It was a typical Monday. I had just finished work, was picking my children up at my parents and was trying to help clean up. I was being “efficient”. I had my list of things to do for the day, and I was determined to get them done. My dad had taken the kids outside to rake the leaves, and I was cleaning off the table and doing the dishes from lunch. My mom, who had been chatting with me, left the room and I went into “superpower mode”, cleaning, picking up, and accomplishing a lot in a short period.
All of a sudden, I heard screaming, then laughing outside. I paused for a moment to take a peek, picking up toys on my way. Then, I stopped. Outside, I saw my beautiful mother being bombarded by three children with handfuls of leaves. They were not cautiously throwing them on her; all three children were hurling handfuls and armfuls on my mother. And, my mother was laughing. Not a “ha ha” laugh – a genuine belly laugh, as she threw leaves back. Her beautiful silver hair was smattered with the red, brown, and orange leaves.
I stood in the doorway a little in awe. The laughter and joy I saw from all four people, three children and one adult, was healing to my busy heart and mind. My mind went to the story of Martha and Mary in the Bible. I always wondered why the Savior rebuked Martha. She was busy doing what needed to be done! There couldn’t be any harm in that? I always thought Mary was, perhaps, a little selfish, sitting when there were things to be done. Couldn’t they have accomplished it a little quicker if both were working?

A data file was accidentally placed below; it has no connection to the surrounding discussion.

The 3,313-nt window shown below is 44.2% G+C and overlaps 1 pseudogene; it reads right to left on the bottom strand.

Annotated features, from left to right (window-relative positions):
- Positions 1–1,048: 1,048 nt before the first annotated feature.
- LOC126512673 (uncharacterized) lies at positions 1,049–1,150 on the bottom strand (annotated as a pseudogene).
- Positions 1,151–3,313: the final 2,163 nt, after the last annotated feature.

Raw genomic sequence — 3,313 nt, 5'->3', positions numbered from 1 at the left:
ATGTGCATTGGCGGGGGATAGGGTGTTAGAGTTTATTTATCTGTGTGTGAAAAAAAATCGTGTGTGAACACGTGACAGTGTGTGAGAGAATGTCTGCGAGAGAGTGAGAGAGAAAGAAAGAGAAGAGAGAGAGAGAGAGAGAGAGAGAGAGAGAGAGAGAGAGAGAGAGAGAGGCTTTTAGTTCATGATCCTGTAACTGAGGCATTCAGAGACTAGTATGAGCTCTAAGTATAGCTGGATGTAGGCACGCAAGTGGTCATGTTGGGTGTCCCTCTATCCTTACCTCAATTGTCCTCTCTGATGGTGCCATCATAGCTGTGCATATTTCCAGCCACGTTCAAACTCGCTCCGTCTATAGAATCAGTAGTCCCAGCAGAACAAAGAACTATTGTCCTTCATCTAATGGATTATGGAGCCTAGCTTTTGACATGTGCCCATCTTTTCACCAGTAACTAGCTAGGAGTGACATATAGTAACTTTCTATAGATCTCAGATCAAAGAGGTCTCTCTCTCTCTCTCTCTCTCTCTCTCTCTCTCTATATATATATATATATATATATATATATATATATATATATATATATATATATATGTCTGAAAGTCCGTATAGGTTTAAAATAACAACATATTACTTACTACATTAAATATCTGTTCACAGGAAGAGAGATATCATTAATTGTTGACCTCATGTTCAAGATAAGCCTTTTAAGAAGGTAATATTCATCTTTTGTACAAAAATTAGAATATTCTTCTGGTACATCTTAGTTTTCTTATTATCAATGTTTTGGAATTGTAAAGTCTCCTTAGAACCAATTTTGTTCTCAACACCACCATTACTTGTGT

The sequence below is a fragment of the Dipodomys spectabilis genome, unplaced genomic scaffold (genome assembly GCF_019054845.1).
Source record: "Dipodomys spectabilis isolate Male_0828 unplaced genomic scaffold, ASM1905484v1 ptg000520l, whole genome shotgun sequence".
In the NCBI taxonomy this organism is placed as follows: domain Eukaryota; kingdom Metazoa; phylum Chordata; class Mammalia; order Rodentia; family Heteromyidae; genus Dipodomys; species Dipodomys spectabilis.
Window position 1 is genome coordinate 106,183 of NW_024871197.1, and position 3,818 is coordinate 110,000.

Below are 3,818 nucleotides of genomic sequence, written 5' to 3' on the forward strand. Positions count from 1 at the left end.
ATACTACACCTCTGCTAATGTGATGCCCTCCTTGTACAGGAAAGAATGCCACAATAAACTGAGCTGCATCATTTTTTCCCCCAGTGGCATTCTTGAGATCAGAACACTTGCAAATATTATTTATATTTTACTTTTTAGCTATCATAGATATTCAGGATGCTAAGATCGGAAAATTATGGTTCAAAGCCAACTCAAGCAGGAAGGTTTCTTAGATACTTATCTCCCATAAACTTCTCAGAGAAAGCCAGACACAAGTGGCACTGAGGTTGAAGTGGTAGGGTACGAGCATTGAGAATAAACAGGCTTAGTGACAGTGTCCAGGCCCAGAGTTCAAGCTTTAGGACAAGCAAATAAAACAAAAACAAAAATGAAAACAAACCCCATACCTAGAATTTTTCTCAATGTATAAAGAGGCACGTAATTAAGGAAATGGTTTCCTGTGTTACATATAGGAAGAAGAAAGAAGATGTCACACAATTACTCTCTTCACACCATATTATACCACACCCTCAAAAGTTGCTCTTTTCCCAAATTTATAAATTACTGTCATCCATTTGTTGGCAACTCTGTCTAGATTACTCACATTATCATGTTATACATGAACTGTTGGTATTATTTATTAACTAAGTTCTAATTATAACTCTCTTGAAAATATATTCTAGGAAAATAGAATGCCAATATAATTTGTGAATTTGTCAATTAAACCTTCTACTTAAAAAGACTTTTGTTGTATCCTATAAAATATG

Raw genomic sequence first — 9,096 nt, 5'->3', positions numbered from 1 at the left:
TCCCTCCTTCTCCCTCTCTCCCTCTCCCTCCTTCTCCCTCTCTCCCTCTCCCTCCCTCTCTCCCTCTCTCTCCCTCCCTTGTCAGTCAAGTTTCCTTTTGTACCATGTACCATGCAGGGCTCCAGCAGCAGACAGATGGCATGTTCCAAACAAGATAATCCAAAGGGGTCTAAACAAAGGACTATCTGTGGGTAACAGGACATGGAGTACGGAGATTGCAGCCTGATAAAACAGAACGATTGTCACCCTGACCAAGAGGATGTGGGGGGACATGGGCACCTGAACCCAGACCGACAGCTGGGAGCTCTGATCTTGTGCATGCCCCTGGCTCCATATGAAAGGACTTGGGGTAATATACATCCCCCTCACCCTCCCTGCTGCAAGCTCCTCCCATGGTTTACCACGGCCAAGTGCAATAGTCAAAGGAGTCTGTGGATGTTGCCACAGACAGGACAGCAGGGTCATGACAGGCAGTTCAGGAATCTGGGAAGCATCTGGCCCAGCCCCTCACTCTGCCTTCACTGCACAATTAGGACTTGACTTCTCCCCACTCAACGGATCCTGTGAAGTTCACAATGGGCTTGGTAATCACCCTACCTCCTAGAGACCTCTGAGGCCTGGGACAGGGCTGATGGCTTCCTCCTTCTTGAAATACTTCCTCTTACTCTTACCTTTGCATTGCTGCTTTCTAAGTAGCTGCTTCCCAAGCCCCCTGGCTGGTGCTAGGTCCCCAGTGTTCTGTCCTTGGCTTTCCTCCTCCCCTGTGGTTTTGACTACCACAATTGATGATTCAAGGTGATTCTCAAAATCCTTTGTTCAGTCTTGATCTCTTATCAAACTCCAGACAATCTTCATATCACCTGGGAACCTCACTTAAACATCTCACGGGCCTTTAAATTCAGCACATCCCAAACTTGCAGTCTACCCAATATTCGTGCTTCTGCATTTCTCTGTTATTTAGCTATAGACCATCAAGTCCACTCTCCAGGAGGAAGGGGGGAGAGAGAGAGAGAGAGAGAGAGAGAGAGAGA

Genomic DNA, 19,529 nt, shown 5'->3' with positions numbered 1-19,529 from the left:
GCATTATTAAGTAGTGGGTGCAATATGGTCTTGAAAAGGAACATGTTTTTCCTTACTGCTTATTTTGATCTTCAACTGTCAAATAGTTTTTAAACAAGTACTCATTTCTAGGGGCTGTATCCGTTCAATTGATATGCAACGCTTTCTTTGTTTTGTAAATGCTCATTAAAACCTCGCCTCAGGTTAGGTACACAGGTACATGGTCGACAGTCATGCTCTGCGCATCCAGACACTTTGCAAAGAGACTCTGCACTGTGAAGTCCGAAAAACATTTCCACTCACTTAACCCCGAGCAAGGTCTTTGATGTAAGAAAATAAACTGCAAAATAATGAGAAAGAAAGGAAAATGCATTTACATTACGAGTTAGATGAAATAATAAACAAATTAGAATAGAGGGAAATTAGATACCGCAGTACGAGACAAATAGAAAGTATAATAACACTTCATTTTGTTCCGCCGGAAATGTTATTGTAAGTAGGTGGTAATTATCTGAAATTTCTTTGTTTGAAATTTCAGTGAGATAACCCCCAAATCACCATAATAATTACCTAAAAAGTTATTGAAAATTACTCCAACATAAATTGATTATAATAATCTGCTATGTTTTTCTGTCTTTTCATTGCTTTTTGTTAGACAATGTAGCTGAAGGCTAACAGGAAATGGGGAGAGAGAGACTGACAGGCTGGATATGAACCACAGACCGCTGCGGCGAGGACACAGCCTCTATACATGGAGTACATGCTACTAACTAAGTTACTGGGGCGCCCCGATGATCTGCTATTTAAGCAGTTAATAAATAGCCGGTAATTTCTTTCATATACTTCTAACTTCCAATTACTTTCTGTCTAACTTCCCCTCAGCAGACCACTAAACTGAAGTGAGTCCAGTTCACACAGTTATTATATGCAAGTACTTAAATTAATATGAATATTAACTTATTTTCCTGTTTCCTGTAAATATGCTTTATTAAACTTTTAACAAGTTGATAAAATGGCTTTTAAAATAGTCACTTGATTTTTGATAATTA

I walked outside and it took us several minutes to get all the leaves out of her hair. My mother had things to do that day: a meeting, household tasks, and errands to run. Yet, off she went to change her clothes, straighten her hair, and go forward with her day. I can still see the shining faces of those grandchildren, playing with their Grandma. Hopefully, those grandchildren will have memories of that day with their Grandmother. I will never forget it. My mother taught me a lesson that day without saying a word. I have more understanding for that lesson taught by the Savior in Luke. Sometimes there is a better part. My “efficiency” was perhaps not so efficient in the measure of the human heart. But there was my mother, teaching me once again: the lesson of the leaves.